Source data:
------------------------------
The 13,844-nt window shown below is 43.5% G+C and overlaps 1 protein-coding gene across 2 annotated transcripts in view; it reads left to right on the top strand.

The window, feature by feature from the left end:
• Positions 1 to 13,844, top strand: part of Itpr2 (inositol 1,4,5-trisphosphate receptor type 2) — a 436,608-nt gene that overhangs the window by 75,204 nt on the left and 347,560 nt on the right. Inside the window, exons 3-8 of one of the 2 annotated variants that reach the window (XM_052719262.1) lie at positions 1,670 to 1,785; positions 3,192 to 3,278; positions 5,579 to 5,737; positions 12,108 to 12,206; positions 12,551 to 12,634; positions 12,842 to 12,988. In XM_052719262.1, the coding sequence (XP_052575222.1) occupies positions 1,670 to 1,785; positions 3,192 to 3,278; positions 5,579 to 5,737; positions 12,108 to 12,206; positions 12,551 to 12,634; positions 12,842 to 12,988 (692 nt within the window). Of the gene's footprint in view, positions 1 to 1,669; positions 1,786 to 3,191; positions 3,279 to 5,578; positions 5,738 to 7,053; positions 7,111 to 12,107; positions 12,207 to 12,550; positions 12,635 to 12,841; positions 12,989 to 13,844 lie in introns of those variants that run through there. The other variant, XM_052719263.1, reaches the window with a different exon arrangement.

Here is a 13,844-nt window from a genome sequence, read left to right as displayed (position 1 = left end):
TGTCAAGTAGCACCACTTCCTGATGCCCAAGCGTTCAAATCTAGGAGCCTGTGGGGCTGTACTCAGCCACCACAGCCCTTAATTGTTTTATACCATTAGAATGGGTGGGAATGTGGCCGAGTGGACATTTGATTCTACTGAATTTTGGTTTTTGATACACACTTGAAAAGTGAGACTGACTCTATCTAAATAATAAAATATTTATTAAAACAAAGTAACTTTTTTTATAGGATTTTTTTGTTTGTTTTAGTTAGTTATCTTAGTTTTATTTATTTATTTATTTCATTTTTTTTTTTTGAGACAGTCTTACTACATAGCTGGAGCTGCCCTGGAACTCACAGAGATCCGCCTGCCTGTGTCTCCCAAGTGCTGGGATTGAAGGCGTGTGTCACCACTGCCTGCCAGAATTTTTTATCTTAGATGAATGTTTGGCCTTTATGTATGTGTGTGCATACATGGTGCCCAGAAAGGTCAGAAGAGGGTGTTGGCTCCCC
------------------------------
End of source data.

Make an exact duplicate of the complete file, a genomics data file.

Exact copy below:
The 13,844-nt window shown below is 43.5% G+C and overlaps 1 protein-coding gene across 2 annotated transcripts in view; it reads left to right on the top strand.

The window, feature by feature from the left end:
• Positions 1 to 13,844, top strand: part of Itpr2 (inositol 1,4,5-trisphosphate receptor type 2) — a 436,608-nt gene that overhangs the window by 75,204 nt on the left and 347,560 nt on the right. Inside the window, exons 3-8 of one of the 2 annotated variants that reach the window (XM_052719262.1) lie at positions 1,670 to 1,785; positions 3,192 to 3,278; positions 5,579 to 5,737; positions 12,108 to 12,206; positions 12,551 to 12,634; positions 12,842 to 12,988. In XM_052719262.1, the coding sequence (XP_052575222.1) occupies positions 1,670 to 1,785; positions 3,192 to 3,278; positions 5,579 to 5,737; positions 12,108 to 12,206; positions 12,551 to 12,634; positions 12,842 to 12,988 (692 nt within the window). Of the gene's footprint in view, positions 1 to 1,669; positions 1,786 to 3,191; positions 3,279 to 5,578; positions 5,738 to 7,053; positions 7,111 to 12,107; positions 12,207 to 12,550; positions 12,635 to 12,841; positions 12,989 to 13,844 lie in introns of those variants that run through there. The other variant, XM_052719263.1, reaches the window with a different exon arrangement.

Here is a 13,844-nt window from a genome sequence, read left to right as displayed (position 1 = left end):
TGTCAAGTAGCACCACTTCCTGATGCCCAAGCGTTCAAATCTAGGAGCCTGTGGGGCTGTACTCAGCCACCACAGCCCTTAATTGTTTTATACCATTAGAATGGGTGGGAATGTGGCCGAGTGGACATTTGATTCTACTGAATTTTGGTTTTTGATACACACTTGAAAAGTGAGACTGACTCTATCTAAATAATAAAATATTTATTAAAACAAAGTAACTTTTTTTATAGGATTTTTTTGTTTGTTTTAGTTAGTTATCTTAGTTTTATTTATTTATTTATTTCATTTTTTTTTTTTGAGACAGTCTTACTACATAGCTGGAGCTGCCCTGGAACTCACAGAGATCCGCCTGCCTGTGTCTCCCAAGTGCTGGGATTGAAGGCGTGTGTCACCACTGCCTGCCAGAATTTTTTATCTTAGATGAATGTTTGGCCTTTATGTATGTGTGTGCATACATGGTGCCCAGAAAGGTCAGAAGAGGGTGTTGGCTCCCC